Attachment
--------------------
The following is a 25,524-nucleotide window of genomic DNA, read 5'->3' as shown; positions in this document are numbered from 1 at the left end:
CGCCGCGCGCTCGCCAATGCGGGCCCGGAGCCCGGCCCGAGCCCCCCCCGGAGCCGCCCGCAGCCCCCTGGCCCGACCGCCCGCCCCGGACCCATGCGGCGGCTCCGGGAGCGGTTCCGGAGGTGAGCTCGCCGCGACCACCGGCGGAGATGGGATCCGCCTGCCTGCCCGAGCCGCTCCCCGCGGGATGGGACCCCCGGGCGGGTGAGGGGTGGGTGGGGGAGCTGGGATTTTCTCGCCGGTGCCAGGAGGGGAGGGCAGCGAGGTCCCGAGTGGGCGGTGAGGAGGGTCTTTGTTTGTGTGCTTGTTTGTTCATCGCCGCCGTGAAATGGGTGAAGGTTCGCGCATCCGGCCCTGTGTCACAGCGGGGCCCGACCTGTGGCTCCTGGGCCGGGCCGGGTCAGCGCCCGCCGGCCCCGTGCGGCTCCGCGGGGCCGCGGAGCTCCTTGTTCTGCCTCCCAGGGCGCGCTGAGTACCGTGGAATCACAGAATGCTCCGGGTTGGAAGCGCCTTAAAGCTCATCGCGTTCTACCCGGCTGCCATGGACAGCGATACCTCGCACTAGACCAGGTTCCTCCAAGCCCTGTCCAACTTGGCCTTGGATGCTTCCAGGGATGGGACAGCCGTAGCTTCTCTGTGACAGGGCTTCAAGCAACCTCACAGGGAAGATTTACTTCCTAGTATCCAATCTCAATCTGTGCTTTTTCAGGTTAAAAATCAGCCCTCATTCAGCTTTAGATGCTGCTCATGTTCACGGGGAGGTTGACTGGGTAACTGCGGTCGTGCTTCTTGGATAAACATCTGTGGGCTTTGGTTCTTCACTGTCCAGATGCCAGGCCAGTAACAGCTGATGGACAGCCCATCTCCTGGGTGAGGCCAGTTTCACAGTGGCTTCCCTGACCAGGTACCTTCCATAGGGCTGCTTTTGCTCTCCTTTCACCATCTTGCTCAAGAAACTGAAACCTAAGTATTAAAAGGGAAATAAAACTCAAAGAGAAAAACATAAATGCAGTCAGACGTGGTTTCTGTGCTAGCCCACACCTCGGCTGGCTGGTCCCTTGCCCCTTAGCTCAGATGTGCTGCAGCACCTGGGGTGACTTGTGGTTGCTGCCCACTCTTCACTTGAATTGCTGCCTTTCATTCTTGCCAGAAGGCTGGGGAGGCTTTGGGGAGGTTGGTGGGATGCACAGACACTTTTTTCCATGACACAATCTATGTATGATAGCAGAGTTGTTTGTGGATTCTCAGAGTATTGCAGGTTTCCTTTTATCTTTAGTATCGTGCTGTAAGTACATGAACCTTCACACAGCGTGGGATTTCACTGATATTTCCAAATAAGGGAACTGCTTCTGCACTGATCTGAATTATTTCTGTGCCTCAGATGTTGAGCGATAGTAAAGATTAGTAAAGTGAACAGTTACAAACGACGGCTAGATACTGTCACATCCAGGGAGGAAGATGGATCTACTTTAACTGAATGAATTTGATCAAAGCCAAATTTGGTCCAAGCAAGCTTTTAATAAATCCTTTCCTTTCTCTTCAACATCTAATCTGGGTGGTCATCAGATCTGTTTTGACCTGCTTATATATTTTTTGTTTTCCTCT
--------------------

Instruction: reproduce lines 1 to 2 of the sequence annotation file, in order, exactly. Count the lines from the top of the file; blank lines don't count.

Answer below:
The following is a 25,524-nucleotide window of genomic DNA, read 5'->3' as shown; positions in this document are numbered from 1 at the left end:
CGCCGCGCGCTCGCCAATGCGGGCCCGGAGCCCGGCCCGAGCCCCCCCCGGAGCCGCCCGCAGCCCCCTGGCCCGACCGCCCGCCCCGGACCCATGCGGCGGCTCCGGGAGCGGTTCCGGAGGTGAGCTCGCCGCGACCACCGGCGGAGATGGGATCCGCCTGCCTGCCCGAGCCGCTCCCCGCGGGATGGGACCCCCGGGCGGGTGAGGGGTGGGTGGGGGAGCTGGGATTTTCTCGCCGGTGCCAGGAGGGGAGGGCAGCGAGGTCCCGAGTGGGCGGTGAGGAGGGTCTTTGTTTGTGTGCTTGTTTGTTCATCGCCGCCGTGAAATGGGTGAAGGTTCGCGCATCCGGCCCTGTGTCACAGCGGGGCCCGACCTGTGGCTCCTGGGCCGGGCCGGGTCAGCGCCCGCCGGCCCCGTGCGGCTCCGCGGGGCCGCGGAGCTCCTTGTTCTGCCTCCCAGGGCGCGCTGAGTACCGTGGAATCACAGAATGCTCCGGGTTGGAAGCGCCTTAAAGCTCATCGCGTTCTACCCGGCTGCCATGGACAGCGATACCTCGCACTAGACCAGGTTCCTCCAAGCCCTGTCCAACTTGGCCTTGGATGCTTCCAGGGATGGGACAGCCGTAGCTTCTCTGTGACAGGGCTTCAAGCAACCTCACAGGGAAGATTTACTTCCTAGTATCCAATCTCAATCTGTGCTTTTTCAGGTTAAAAATCAGCCCTCATTCAGCTTTAGATGCTGCTCATGTTCACGGGGAGGTTGACTGGGTAACTGCGGTCGTGCTTCTTGGATAAACATCTGTGGGCTTTGGTTCTTCACTGTCCAGATGCCAGGCCAGTAACAGCTGATGGACAGCCCATCTCCTGGGTGAGGCCAGTTTCACAGTGGCTTCCCTGACCAGGTACCTTCCATAGGGCTGCTTTTGCTCTCCTTTCACCATCTTGCTCAAGAAACTGAAACCTAAGTATTAAAAGGGAAATAAAACTCAAAGAGAAAAACATAAATGCAGTCAGACGTGGTTTCTGTGCTAGCCCACACCTCGGCTGGCTGGTCCCTTGCCCCTTAGCTCAGATGTGCTGCAGCACCTGGGGTGACTTGTGGTTGCTGCCCACTCTTCACTTGAATTGCTGCCTTTCATTCTTGCCAGAAGGCTGGGGAGGCTTTGGGGAGGTTGGTGGGATGCACAGACACTTTTTTCCATGACACAATCTATGTATGATAGCAGAGTTGTTTGTGGATTCTCAGAGTATTGCAGGTTTCCTTTTATCTTTAGTATCGTGCTGTAAGTACATGAACCTTCACACAGCGTGGGATTTCACTGATATTTCCAAATAAGGGAACTGCTTCTGCACTGATCTGAATTATTTCTGTGCCTCAGATGTTGAGCGATAGTAAAGATTAGTAAAGTGAACAGTTACAAACGACGGCTAGATACTGTCACATCCAGGGAGGAAGATGGATCTACTTTAACTGAATGAATTTGATCAAAGCCAAATTTGGTCCAAGCAAGCTTTTAATAAATCCTTTCCTTTCTCTTCAACATCTAATCTGGGTGGTCATCAGATCTGTTTTGACCTGCTTATATATTTTTTGTTTTCCTCT